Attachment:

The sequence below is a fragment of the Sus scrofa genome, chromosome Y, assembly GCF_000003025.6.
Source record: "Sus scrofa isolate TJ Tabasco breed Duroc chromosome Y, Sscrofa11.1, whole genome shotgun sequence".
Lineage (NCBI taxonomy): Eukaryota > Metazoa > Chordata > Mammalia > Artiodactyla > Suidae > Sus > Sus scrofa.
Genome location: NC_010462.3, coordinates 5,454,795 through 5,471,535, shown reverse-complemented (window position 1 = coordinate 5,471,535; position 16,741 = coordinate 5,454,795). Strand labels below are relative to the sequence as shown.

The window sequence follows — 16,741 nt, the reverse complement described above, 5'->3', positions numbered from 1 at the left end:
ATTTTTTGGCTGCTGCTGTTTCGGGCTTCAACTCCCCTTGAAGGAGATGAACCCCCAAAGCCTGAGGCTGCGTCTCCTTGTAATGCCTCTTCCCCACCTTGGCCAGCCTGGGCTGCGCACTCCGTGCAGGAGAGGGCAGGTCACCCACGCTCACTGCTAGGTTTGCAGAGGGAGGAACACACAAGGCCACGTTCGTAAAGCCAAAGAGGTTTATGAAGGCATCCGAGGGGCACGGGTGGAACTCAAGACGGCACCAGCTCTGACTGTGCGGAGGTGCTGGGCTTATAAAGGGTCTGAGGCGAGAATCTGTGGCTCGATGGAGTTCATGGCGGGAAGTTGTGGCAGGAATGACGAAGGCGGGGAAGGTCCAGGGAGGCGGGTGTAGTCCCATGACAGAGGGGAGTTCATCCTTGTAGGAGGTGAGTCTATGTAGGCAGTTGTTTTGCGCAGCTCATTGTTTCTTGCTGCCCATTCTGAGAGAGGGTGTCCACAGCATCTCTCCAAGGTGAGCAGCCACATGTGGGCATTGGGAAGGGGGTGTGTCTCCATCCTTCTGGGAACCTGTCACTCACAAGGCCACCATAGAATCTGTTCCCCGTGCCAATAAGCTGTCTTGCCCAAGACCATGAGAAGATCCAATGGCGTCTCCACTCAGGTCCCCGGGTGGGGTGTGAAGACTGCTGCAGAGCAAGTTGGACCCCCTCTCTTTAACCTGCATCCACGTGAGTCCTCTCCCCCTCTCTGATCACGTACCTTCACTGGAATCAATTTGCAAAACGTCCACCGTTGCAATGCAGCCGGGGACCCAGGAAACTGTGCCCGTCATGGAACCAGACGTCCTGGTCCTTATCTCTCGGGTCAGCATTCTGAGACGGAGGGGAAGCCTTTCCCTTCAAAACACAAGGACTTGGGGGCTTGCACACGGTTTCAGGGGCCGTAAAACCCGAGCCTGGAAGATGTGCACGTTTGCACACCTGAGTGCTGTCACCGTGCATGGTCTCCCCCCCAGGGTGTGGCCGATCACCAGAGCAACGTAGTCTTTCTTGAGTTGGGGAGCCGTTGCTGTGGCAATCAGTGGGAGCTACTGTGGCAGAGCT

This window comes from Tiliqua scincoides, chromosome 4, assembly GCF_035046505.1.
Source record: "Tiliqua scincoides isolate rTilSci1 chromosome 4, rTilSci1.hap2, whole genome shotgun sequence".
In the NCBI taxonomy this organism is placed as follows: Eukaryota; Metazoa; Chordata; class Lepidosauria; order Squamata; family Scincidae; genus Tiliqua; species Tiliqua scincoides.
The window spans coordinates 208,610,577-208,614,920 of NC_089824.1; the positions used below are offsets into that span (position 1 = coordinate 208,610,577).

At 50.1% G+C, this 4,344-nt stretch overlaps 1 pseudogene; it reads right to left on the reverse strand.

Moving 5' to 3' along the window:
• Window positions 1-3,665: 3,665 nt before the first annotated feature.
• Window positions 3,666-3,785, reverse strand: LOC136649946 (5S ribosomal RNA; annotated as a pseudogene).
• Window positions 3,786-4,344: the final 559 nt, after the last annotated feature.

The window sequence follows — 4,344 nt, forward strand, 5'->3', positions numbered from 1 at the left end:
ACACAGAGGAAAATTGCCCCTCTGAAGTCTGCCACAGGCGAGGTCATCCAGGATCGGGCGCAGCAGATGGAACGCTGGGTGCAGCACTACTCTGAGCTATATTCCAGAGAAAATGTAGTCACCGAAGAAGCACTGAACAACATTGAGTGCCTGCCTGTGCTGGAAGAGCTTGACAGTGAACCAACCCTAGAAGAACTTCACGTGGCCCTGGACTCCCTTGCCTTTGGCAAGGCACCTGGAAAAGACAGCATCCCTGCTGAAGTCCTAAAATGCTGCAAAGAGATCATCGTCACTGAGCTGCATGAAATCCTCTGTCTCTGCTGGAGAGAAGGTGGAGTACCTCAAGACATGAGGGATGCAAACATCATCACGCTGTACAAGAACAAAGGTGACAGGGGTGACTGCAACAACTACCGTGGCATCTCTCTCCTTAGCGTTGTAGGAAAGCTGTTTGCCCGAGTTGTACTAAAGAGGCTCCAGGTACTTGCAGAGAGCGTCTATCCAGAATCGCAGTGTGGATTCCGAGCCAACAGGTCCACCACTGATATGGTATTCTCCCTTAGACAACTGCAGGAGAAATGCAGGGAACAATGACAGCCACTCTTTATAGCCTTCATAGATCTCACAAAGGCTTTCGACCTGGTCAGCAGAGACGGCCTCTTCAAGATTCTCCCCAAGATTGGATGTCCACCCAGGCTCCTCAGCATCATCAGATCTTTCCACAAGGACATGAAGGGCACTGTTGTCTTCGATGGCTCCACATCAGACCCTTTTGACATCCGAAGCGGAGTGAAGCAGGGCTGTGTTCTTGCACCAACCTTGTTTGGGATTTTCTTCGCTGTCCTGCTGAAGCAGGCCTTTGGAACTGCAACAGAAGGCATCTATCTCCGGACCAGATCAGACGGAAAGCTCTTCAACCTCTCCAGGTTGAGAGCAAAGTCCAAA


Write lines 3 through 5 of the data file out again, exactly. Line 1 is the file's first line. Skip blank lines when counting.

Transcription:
Lineage (NCBI taxonomy): Eukaryota > Metazoa > Chordata > Mammalia > Artiodactyla > Suidae > Sus > Sus scrofa.
Genome location: NC_010462.3, coordinates 5,454,795 through 5,471,535, shown reverse-complemented (window position 1 = coordinate 5,471,535; position 16,741 = coordinate 5,454,795). Strand labels below are relative to the sequence as shown.

The window sequence follows — 16,741 nt, the reverse complement described above, 5'->3', positions numbered from 1 at the left end: